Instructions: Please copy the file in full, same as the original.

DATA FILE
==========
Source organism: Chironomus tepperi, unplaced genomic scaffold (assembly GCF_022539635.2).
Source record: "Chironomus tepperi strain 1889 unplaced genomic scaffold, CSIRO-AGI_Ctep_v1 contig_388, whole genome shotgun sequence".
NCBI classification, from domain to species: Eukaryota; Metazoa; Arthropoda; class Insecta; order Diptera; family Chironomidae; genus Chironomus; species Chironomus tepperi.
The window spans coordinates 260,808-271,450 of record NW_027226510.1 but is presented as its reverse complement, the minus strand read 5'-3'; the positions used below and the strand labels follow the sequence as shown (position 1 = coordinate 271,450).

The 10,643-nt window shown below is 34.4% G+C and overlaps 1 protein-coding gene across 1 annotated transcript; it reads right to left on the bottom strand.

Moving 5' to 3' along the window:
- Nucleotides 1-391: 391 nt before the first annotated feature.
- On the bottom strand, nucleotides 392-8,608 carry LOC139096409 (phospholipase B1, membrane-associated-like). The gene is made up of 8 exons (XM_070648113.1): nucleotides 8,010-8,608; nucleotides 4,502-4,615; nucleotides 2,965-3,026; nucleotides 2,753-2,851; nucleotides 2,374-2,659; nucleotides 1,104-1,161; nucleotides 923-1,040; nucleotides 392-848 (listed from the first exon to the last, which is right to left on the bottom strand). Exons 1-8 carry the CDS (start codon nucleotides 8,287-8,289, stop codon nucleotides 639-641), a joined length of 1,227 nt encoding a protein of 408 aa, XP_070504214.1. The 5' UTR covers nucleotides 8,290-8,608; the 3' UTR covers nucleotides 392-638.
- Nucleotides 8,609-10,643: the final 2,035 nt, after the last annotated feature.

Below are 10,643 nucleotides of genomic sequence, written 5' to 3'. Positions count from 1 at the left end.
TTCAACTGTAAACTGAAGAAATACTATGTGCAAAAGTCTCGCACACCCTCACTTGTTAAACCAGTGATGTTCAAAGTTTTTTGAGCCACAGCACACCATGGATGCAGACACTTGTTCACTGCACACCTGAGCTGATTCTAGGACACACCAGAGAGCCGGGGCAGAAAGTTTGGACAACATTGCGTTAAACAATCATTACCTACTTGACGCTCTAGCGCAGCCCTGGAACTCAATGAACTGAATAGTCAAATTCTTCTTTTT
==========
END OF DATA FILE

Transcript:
Source organism: Chironomus tepperi, unplaced genomic scaffold (assembly GCF_022539635.2).
Source record: "Chironomus tepperi strain 1889 unplaced genomic scaffold, CSIRO-AGI_Ctep_v1 contig_388, whole genome shotgun sequence".
NCBI classification, from domain to species: Eukaryota; Metazoa; Arthropoda; class Insecta; order Diptera; family Chironomidae; genus Chironomus; species Chironomus tepperi.
The window spans coordinates 260,808-271,450 of record NW_027226510.1 but is presented as its reverse complement, the minus strand read 5'-3'; the positions used below and the strand labels follow the sequence as shown (position 1 = coordinate 271,450).

The 10,643-nt window shown below is 34.4% G+C and overlaps 1 protein-coding gene across 1 annotated transcript; it reads right to left on the bottom strand.

Moving 5' to 3' along the window:
- Nucleotides 1-391: 391 nt before the first annotated feature.
- On the bottom strand, nucleotides 392-8,608 carry LOC139096409 (phospholipase B1, membrane-associated-like). The gene is made up of 8 exons (XM_070648113.1): nucleotides 8,010-8,608; nucleotides 4,502-4,615; nucleotides 2,965-3,026; nucleotides 2,753-2,851; nucleotides 2,374-2,659; nucleotides 1,104-1,161; nucleotides 923-1,040; nucleotides 392-848 (listed from the first exon to the last, which is right to left on the bottom strand). Exons 1-8 carry the CDS (start codon nucleotides 8,287-8,289, stop codon nucleotides 639-641), a joined length of 1,227 nt encoding a protein of 408 aa, XP_070504214.1. The 5' UTR covers nucleotides 8,290-8,608; the 3' UTR covers nucleotides 392-638.
- Nucleotides 8,609-10,643: the final 2,035 nt, after the last annotated feature.

Below are 10,643 nucleotides of genomic sequence, written 5' to 3'. Positions count from 1 at the left end.
TTCAACTGTAAACTGAAGAAATACTATGTGCAAAAGTCTCGCACACCCTCACTTGTTAAACCAGTGATGTTCAAAGTTTTTTGAGCCACAGCACACCATGGATGCAGACACTTGTTCACTGCACACCTGAGCTGATTCTAGGACACACCAGAGAGCCGGGGCAGAAAGTTTGGACAACATTGCGTTAAACAATCATTACCTACTTGACGCTCTAGCGCAGCCCTGGAACTCAATGAACTGAATAGTCAAATTCTTCTTTTT